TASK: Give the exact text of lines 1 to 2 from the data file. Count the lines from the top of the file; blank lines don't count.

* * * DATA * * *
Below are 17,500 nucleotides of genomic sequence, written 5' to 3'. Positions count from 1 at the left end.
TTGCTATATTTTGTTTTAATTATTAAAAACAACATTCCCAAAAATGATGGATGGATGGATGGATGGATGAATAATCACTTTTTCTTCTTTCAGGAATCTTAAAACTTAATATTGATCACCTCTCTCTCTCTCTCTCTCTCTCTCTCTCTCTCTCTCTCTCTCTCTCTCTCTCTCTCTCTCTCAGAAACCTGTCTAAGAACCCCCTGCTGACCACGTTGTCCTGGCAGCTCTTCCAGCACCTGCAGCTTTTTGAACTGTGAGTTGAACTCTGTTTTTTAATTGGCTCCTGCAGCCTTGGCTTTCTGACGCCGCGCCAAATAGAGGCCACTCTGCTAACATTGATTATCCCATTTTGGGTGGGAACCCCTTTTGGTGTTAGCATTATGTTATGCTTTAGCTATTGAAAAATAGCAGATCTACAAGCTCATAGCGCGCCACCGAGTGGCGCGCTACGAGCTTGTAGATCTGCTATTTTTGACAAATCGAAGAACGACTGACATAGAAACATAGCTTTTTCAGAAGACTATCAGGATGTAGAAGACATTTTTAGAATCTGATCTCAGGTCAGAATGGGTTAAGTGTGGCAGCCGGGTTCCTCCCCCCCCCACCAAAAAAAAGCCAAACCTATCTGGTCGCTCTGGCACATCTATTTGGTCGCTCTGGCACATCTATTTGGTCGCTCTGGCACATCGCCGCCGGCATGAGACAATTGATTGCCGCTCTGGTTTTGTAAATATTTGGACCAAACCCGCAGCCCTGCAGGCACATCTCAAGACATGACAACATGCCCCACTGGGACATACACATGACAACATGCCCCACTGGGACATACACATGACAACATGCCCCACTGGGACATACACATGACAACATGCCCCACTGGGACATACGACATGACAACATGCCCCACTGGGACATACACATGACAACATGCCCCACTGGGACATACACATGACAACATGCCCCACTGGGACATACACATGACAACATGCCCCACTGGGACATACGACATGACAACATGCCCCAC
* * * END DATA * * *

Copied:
Below are 17,500 nucleotides of genomic sequence, written 5' to 3'. Positions count from 1 at the left end.
TTGCTATATTTTGTTTTAATTATTAAAAACAACATTCCCAAAAATGATGGATGGATGGATGGATGGATGAATAATCACTTTTTCTTCTTTCAGGAATCTTAAAACTTAATATTGATCACCTCTCTCTCTCTCTCTCTCTCTCTCTCTCTCTCTCTCTCTCTCTCTCTCTCTCTCTCTCTCTCAGAAACCTGTCTAAGAACCCCCTGCTGACCACGTTGTCCTGGCAGCTCTTCCAGCACCTGCAGCTTTTTGAACTGTGAGTTGAACTCTGTTTTTTAATTGGCTCCTGCAGCCTTGGCTTTCTGACGCCGCGCCAAATAGAGGCCACTCTGCTAACATTGATTATCCCATTTTGGGTGGGAACCCCTTTTGGTGTTAGCATTATGTTATGCTTTAGCTATTGAAAAATAGCAGATCTACAAGCTCATAGCGCGCCACCGAGTGGCGCGCTACGAGCTTGTAGATCTGCTATTTTTGACAAATCGAAGAACGACTGACATAGAAACATAGCTTTTTCAGAAGACTATCAGGATGTAGAAGACATTTTTAGAATCTGATCTCAGGTCAGAATGGGTTAAGTGTGGCAGCCGGGTTCCTCCCCCCCCCACCAAAAAAAAGCCAAACCTATCTGGTCGCTCTGGCACATCTATTTGGTCGCTCTGGCACATCTATTTGGTCGCTCTGGCACATCGCCGCCGGCATGAGACAATTGATTGCCGCTCTGGTTTTGTAAATATTTGGACCAAACCCGCAGCCCTGCAGGCACATCTCAAGACATGACAACATGCCCCACTGGGACATACACATGACAACATGCCCCACTGGGACATACACATGACAACATGCCCCACTGGGACATACACATGACAACATGCCCCACTGGGACATACGACATGACAACATGCCCCACTGGGACATACACATGACAACATGCCCCACTGGGACATACACATGACAACATGCCCCACTGGGACATACACATGACAACATGCCCCACTGGGACATACGACATGACAACATGCCCCAC